The formal and ornamental woodland gardens lie on the slopes to the south-west, south and south-east of the house. The garden front opens from a central loggia onto a raised terrace, laid out with stone paving and two small, lozenge-shaped lawns, and surrounded by a low parapet. South from the terrace and on the central axis of the loggia, a flight of stone steps and a path lead 10m down to the rectangular Sunken Garden. Laid out by 1937, its sandstone walls enclose raised perimeter beds, planted in 1997 as rose borders, and a central lily pool flanked by four quarters of lawn surrounded by stone-paved paths. The Sunken Garden is set within the broad sweep of the main lawn, which extends some 140m southwards from the terrace down to the stream valley, its steepening lower slopes dotted with specimen trees of mixed ages and a few island beds of low shrubbery. West of the Sunken Garden the lawn is enclosed by tall shrubbery with mature pine trees, against which sits a small brick and tile-roofed tea house while to the far south-west a stone-walled ha-ha separates the lawn from the Park Field beyond.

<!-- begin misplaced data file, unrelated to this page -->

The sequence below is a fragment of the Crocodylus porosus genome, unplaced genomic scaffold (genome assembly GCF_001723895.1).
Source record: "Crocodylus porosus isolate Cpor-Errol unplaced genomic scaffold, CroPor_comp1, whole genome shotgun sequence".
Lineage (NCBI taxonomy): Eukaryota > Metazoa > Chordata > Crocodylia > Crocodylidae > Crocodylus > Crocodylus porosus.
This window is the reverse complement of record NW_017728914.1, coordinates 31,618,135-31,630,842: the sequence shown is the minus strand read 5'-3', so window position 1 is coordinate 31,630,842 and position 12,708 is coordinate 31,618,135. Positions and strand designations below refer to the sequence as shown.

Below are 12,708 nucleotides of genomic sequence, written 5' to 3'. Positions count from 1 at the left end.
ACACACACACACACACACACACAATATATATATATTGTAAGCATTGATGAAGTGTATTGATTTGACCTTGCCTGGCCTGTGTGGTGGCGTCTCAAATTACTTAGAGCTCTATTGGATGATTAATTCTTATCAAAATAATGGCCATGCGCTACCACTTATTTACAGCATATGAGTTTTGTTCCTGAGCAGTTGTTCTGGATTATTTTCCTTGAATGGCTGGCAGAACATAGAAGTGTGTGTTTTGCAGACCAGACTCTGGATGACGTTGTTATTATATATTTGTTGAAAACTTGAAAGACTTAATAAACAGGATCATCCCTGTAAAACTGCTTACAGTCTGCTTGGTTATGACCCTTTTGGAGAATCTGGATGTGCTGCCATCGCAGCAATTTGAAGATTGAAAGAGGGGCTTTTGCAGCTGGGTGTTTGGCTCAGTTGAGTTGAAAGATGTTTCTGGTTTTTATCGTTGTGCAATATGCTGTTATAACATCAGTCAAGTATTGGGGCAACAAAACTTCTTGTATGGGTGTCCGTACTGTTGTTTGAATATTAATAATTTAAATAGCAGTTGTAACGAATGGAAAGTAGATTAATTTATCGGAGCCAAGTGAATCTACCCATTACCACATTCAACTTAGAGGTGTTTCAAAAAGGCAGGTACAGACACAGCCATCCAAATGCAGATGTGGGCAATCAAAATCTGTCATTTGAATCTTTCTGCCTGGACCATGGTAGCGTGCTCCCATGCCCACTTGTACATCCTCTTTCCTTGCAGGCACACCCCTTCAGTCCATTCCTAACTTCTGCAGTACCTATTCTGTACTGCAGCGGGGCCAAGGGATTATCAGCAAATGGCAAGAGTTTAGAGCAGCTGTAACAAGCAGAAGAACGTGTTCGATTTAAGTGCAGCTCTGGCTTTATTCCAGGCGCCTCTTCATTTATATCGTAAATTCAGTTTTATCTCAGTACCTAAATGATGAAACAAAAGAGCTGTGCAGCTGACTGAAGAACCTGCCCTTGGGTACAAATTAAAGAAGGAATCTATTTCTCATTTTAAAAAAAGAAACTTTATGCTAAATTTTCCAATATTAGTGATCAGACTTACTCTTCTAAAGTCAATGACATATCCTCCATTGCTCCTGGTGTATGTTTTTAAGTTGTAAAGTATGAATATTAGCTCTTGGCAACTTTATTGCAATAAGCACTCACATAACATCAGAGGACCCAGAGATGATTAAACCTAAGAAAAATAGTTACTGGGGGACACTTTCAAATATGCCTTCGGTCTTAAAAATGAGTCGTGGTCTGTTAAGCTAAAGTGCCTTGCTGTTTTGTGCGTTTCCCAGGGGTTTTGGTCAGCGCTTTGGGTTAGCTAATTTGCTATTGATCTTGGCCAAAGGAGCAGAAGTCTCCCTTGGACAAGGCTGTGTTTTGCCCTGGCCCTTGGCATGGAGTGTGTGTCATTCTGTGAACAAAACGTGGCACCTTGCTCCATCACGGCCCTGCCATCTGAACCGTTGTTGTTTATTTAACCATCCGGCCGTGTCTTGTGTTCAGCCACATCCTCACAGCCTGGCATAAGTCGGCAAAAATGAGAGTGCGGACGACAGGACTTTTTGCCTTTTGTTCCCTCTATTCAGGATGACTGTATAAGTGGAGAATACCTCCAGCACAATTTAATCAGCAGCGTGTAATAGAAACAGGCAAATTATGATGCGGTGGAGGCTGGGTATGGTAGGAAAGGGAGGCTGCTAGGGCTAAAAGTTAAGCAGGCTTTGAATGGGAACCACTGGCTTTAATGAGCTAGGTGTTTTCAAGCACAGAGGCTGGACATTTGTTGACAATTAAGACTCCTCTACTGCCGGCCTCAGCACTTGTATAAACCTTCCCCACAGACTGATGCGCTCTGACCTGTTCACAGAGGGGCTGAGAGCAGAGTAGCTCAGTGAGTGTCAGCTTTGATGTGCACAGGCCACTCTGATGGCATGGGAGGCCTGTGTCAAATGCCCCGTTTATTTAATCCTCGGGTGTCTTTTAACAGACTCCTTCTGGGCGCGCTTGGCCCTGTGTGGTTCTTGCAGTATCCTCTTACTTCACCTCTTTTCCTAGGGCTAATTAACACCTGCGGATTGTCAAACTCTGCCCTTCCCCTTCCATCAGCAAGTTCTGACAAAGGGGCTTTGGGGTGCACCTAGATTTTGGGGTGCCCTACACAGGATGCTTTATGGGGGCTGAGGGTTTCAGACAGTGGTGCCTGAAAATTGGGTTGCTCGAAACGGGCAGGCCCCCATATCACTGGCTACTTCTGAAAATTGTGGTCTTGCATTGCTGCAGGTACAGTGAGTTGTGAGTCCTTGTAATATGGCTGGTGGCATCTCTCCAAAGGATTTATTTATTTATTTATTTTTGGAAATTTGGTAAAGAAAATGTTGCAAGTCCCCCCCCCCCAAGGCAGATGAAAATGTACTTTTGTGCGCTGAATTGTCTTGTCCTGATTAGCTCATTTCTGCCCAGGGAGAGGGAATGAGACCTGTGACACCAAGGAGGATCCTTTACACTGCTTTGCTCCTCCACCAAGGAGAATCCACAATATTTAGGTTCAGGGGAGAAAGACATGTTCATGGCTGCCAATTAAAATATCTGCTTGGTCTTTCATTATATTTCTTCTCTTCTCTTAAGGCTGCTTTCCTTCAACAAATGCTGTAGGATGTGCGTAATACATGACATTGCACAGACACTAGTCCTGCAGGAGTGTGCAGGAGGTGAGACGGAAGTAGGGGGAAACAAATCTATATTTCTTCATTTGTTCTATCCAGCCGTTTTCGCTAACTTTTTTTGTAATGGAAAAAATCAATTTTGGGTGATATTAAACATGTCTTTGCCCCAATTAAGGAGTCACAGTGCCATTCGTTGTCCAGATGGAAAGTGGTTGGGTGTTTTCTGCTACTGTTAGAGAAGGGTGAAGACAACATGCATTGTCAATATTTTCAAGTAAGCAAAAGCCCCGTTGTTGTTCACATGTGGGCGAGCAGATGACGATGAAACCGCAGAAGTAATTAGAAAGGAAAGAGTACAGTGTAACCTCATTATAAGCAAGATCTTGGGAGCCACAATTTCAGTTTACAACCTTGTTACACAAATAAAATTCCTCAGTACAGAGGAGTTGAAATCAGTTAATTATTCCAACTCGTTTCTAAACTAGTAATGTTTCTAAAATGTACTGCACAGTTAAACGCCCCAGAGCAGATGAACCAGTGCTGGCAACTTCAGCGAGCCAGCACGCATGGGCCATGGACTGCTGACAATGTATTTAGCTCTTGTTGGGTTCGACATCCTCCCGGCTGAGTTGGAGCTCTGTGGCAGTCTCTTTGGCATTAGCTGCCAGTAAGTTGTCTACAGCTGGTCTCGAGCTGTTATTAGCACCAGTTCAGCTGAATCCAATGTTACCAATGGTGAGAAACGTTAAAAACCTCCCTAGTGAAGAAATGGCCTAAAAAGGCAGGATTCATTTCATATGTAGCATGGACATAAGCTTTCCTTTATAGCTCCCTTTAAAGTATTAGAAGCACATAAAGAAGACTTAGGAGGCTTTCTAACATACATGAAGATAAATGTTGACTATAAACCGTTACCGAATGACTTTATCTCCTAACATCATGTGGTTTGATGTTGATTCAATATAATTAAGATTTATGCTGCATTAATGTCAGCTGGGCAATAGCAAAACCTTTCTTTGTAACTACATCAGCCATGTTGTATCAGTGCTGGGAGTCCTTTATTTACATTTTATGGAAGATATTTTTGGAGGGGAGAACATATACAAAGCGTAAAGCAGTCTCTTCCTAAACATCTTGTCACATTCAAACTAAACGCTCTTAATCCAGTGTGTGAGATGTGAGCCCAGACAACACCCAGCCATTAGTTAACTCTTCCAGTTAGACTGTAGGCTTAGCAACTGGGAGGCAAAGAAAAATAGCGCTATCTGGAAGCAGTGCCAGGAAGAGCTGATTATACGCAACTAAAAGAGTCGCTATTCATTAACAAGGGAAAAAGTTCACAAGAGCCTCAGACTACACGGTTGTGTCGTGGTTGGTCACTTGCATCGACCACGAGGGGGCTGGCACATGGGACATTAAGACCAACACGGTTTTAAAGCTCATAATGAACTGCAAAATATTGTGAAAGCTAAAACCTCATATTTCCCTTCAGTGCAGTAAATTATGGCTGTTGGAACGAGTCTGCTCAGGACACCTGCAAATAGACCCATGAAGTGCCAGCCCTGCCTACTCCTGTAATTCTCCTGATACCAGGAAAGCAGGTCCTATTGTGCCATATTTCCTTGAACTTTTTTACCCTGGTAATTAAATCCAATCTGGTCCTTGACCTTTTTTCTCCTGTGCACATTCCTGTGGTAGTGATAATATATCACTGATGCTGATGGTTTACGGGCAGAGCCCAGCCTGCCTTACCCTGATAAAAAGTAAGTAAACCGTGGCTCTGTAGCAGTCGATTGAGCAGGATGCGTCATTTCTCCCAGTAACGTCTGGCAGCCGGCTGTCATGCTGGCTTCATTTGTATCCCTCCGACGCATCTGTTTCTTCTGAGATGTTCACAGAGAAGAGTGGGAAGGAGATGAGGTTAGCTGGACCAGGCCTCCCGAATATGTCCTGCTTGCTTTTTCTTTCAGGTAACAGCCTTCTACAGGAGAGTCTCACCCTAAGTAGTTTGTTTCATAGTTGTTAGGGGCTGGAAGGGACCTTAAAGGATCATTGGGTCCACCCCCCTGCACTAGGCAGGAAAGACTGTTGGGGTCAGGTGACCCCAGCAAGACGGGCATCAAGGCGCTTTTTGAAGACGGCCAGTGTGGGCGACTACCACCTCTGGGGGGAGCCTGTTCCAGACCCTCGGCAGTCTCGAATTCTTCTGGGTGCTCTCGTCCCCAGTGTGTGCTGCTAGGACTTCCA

On the south-east side of the lawn, enclosing borders of mixed shrubbery with trees conceal several self-contained gardens, laid out on terraces cut into the southward slope. A path from the east end of the Sunken Garden leads to a further, stone and slate-roofed garden house, on the south side of which an oak door leads into the Walled Garden. Constructed in 1948 on the site of a former tennis court and enclosed on its north and west sides by brick walls, its raised borders are edged with sandstone blocks and planted with low-growing rhododendrons and conifers. Beyond the tall, clipped yew hedge which encloses its east side is a tennis court laid out in 1937 and surrounded by further clipped yew. On the immediate south side of the Walled Garden and tennis court and entered down circular steps from the lawn is a rectangular former Rose Garden, originally a children's garden and now (1997) laid out with four beds of lavender varieties around a central sundial. Steps on the south side lead down into the Paved Garden, surrounded by clipped yew hedges and redesigned in the late 1970s from a former herbaceous garden to the present twelve square beds set in stone paving and planted now (1997) with roses and, at the east end, with herbaceous peonies. South of the Paved Garden and entirely surrounded with shrubbery is a walled enclosure containing a swimming pool. The sheltered southward slope on the east side of these contained gardens is planted as a Warm Garden with species including rhododendron, magnolia, hydrangea and camellia.